As Director of Technology and Industry Research for PMPA, Miles brings 38 years of hands-on experience in areas of manufacturing, quality and steelmaking. He helps answer "HOW?","WITH WHAT?" and "REALLY?"
If they don't manufacture anything, why should we call them manufacturers?
How can you call yourself a manufacturer if you don’t manufacture anything? The Economic Classification Policy Committee (ECPC) of the Census Bureau is considering changing the definition of manufacturing to include “Factoryless Goods Producers” (FGPs) as part of an update to the North American Industry Classification System (NAICS) 2017.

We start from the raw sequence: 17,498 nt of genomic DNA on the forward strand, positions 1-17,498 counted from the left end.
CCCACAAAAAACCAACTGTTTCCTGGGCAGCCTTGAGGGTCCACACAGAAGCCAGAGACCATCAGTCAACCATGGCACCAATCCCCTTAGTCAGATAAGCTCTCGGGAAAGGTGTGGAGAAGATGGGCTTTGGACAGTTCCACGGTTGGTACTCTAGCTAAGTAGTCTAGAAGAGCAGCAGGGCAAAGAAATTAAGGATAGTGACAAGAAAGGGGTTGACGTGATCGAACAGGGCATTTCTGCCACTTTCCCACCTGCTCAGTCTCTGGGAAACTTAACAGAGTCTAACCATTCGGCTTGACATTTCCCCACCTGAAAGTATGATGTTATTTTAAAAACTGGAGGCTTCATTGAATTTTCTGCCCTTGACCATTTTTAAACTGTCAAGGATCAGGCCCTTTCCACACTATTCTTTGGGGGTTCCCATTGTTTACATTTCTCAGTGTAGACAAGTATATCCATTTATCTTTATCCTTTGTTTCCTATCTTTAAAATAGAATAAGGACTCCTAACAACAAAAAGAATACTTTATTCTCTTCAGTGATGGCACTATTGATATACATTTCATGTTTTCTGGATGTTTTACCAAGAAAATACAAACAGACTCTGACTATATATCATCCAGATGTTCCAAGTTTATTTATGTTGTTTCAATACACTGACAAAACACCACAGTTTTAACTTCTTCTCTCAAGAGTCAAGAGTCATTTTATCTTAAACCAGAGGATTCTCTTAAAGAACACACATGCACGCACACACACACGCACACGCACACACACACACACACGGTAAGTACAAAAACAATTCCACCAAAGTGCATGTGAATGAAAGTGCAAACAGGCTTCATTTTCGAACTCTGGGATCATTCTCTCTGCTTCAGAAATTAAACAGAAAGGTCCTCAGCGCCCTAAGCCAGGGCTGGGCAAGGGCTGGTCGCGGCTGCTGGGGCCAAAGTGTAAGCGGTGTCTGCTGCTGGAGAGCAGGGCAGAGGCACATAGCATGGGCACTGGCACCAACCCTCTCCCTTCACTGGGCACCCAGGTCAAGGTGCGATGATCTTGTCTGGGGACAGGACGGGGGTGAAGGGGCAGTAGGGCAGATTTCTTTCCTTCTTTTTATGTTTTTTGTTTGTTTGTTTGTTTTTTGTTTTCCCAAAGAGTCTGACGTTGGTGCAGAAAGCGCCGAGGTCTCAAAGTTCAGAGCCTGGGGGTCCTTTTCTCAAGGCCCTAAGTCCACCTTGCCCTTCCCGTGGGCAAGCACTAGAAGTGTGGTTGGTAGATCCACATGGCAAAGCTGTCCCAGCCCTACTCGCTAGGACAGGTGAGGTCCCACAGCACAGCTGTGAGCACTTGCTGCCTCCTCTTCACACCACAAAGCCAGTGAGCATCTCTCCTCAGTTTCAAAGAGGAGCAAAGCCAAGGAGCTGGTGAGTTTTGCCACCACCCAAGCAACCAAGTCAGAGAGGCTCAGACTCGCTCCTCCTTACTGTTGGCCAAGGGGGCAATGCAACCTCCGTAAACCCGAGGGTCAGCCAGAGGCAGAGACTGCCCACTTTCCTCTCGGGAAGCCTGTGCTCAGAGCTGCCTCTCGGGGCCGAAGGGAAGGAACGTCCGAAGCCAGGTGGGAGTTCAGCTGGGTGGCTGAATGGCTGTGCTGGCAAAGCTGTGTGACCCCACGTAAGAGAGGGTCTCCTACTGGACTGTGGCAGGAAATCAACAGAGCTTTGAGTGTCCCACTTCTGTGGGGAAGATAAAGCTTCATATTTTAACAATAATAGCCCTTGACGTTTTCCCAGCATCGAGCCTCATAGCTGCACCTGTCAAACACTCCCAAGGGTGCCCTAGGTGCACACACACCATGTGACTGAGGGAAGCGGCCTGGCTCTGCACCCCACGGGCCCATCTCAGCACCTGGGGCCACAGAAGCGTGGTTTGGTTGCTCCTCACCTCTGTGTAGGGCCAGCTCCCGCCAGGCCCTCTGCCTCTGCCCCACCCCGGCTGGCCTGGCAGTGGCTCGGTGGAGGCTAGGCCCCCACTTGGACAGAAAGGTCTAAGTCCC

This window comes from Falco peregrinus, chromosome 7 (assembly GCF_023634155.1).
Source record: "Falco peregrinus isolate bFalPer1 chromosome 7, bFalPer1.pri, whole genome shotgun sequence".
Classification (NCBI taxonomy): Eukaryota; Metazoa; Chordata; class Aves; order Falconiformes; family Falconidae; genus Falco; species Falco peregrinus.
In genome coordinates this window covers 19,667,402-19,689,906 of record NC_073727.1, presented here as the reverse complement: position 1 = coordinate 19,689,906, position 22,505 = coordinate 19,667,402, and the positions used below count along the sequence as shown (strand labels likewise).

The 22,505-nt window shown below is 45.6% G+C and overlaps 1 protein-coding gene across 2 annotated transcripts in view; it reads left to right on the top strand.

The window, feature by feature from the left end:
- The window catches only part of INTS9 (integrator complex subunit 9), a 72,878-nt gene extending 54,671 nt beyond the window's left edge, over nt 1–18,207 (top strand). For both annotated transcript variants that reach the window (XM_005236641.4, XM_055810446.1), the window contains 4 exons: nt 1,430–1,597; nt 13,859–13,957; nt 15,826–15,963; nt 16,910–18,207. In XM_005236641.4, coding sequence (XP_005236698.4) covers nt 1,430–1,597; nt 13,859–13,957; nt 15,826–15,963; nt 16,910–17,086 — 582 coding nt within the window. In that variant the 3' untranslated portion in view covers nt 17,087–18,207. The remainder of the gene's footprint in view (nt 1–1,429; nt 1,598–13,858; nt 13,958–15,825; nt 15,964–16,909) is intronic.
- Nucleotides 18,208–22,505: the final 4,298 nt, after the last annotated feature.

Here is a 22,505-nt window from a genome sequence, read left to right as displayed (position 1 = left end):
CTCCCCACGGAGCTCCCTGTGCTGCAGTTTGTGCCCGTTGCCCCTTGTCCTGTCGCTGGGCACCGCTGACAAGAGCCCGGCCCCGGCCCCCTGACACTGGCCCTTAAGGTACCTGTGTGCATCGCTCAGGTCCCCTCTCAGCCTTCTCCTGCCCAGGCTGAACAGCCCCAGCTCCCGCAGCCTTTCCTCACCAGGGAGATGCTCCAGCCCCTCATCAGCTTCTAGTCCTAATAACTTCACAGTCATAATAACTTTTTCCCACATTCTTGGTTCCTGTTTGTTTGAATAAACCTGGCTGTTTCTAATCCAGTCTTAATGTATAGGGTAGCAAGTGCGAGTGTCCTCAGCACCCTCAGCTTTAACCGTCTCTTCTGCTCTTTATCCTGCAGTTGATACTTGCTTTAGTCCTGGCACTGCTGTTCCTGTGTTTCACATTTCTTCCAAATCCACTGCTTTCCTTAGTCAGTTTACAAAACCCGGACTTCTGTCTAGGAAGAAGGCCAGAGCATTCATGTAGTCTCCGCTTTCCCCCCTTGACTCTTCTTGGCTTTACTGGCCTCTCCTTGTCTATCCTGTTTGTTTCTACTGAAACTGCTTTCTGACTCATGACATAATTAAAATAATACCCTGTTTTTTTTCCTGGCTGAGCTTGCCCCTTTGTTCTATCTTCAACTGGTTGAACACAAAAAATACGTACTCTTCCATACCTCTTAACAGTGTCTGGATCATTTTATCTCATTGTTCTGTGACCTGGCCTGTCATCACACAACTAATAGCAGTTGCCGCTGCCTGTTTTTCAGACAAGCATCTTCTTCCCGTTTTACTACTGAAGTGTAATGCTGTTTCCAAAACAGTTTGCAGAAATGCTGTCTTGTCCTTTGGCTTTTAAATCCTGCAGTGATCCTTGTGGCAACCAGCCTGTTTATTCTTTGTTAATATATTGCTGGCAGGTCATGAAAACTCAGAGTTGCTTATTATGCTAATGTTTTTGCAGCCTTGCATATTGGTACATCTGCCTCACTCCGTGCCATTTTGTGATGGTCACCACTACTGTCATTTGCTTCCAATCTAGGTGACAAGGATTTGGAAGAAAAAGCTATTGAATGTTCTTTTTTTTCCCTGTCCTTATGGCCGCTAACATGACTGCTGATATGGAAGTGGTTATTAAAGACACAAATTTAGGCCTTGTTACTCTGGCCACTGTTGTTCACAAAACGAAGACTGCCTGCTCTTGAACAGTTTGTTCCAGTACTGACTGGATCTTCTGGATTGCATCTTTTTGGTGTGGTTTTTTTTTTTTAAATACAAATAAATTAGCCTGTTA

They say “A factoryless goods producer (FGP) establishment outsources all of the transformation steps traditionally considered manufacturing (for example, the actual physical chemical or mechanical transformation of inputs into new outputs), but undertakes all of the entrepreneurial steps and arranges for all required capital, labor and material inputs required to make a good.” Factoryless Goods Producer Fact Sheet
Buying stuff from other manufacturers isn’t manufacturing—it’s wholesale trade. If an establishment doesn’t actually manufacture something, why should it be classified as a manufacturer? If a company doesn’t have a factory and means of transforming inputs into goods, why should that be classified as manufacturing? If a firm doesn’t employ workers to transform inputs into finished goods, why is that manufacturing?